The dollar index, measuring its strength against a basket of other major currencies, rose to a three-week high just above 80.30. It strengthened past resistance around $1.38 per euro to trade about 0.5 percent stronger just below $1.38.
The yen fell 0.13 percent to 102.48 yen.
Many analysts have been burnt by the dollar's failure to rise in the first quarter of 2014, hit by a combination of the poorer U.S. economic numbers, the reticence of the European Central Bank to ease its own policy further and a flood of money returning to the euro zone's battered southern bond markets.
Some were unwilling to buy the idea that Yellen's comments marked a watershed in that debate.
If the heart of the argument for dollar strength this year is a rise in the return on U.S. Treasuries then Yellen's comments certainly delivered.
The benchmark Treasury yield was trading around 9 basis points higher than a day earlier at 2.77 percent.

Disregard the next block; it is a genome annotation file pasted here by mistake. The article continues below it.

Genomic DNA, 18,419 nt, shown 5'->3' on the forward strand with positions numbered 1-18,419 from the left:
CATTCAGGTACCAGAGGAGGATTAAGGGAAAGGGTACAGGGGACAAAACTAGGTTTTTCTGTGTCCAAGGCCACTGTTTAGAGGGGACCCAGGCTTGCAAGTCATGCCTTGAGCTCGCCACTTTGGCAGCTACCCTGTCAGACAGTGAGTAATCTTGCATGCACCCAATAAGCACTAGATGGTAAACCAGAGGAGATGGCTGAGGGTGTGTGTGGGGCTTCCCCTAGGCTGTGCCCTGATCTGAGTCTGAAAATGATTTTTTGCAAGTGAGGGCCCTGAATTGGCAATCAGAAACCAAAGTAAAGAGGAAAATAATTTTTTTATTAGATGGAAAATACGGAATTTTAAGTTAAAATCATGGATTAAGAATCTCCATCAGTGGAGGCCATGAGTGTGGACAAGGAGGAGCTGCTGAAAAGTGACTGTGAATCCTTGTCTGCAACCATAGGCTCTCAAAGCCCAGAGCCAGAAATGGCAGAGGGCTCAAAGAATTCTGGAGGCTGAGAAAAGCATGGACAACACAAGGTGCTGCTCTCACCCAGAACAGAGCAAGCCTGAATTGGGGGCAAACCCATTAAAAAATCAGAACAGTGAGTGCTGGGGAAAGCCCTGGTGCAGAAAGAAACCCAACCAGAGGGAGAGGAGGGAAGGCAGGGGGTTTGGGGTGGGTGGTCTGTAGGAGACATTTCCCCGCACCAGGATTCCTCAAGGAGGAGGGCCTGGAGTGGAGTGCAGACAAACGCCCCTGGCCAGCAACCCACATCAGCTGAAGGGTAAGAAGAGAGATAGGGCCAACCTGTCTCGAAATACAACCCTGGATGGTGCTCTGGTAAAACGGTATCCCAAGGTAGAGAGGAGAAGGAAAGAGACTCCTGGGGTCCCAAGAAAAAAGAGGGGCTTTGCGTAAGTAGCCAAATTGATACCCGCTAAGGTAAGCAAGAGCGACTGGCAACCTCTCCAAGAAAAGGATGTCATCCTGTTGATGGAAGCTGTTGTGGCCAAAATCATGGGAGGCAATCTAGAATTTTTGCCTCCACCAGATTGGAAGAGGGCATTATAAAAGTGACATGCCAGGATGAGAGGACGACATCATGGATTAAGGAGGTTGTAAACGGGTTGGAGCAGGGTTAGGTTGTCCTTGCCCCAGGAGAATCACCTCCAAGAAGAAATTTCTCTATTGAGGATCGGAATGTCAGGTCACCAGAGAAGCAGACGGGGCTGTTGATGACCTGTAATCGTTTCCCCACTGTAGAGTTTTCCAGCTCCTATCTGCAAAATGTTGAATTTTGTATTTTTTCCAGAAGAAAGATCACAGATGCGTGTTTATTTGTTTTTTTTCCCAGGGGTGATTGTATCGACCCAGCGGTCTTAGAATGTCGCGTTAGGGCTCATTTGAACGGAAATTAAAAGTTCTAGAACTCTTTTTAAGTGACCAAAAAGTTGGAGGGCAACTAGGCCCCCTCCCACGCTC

The Canadian dollar slid to a 4-1/2 year low of near C$1.13 against its U.S. counterpart, while the Australian dollar fell back below 91 U.S. cents and was last above $0.90.
The Swiss franc also gave up 0.6 percent against the dollar, unmoved by a Swiss National Bank statement and news conference which tweaked its message on inflation but offered no sign of a shift in policy.
Gallo said there was certainly more room for the dollar to gain against its Canadian counterpart and others. It was roughly a third of a percent higher against the Canadian, Australian and New Zealand dollars.
China's yuan also remained a focus, plunging to a one-year low after the People's Bank set a lower guidance for the currency, the second consecutive daily fall of more than 1 percent from the central bank's midpoint.
The yuan has continued to weaken since the bank announced over the weekend it would double the currency's permitted trading range to 2 percent, underlining growing concerns over China's economy and financial sector.
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